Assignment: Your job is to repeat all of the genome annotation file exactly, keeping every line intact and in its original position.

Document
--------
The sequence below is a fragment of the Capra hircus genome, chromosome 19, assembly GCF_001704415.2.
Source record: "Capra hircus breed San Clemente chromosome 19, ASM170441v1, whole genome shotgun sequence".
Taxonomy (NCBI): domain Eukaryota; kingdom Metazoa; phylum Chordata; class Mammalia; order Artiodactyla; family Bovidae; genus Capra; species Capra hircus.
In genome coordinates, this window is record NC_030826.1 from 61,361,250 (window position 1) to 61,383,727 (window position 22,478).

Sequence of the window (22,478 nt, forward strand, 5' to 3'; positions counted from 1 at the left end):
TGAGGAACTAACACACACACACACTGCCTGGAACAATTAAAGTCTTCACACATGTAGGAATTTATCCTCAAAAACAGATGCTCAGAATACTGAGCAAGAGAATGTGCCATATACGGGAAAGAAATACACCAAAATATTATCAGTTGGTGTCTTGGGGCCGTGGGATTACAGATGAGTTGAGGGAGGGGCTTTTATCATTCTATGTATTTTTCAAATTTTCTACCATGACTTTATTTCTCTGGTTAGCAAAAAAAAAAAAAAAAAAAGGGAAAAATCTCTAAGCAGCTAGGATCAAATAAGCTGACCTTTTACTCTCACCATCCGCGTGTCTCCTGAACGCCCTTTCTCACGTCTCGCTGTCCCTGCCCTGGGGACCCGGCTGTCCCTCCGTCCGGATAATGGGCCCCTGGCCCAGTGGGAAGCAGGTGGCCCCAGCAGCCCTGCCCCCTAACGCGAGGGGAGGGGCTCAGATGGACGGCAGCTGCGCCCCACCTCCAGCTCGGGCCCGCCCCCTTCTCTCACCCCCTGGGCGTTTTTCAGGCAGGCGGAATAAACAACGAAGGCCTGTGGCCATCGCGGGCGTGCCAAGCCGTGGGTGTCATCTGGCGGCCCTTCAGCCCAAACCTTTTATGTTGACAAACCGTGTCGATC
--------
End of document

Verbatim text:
The sequence below is a fragment of the Capra hircus genome, chromosome 19, assembly GCF_001704415.2.
Source record: "Capra hircus breed San Clemente chromosome 19, ASM170441v1, whole genome shotgun sequence".
Taxonomy (NCBI): domain Eukaryota; kingdom Metazoa; phylum Chordata; class Mammalia; order Artiodactyla; family Bovidae; genus Capra; species Capra hircus.
In genome coordinates, this window is record NC_030826.1 from 61,361,250 (window position 1) to 61,383,727 (window position 22,478).

Sequence of the window (22,478 nt, forward strand, 5' to 3'; positions counted from 1 at the left end):
TGAGGAACTAACACACACACACACTGCCTGGAACAATTAAAGTCTTCACACATGTAGGAATTTATCCTCAAAAACAGATGCTCAGAATACTGAGCAAGAGAATGTGCCATATACGGGAAAGAAATACACCAAAATATTATCAGTTGGTGTCTTGGGGCCGTGGGATTACAGATGAGTTGAGGGAGGGGCTTTTATCATTCTATGTATTTTTCAAATTTTCTACCATGACTTTATTTCTCTGGTTAGCAAAAAAAAAAAAAAAAAAAGGGAAAAATCTCTAAGCAGCTAGGATCAAATAAGCTGACCTTTTACTCTCACCATCCGCGTGTCTCCTGAACGCCCTTTCTCACGTCTCGCTGTCCCTGCCCTGGGGACCCGGCTGTCCCTCCGTCCGGATAATGGGCCCCTGGCCCAGTGGGAAGCAGGTGGCCCCAGCAGCCCTGCCCCCTAACGCGAGGGGAGGGGCTCAGATGGACGGCAGCTGCGCCCCACCTCCAGCTCGGGCCCGCCCCCTTCTCTCACCCCCTGGGCGTTTTTCAGGCAGGCGGAATAAACAACGAAGGCCTGTGGCCATCGCGGGCGTGCCAAGCCGTGGGTGTCATCTGGCGGCCCTTCAGCCCAAACCTTTTATGTTGACAAACCGTGTCGATC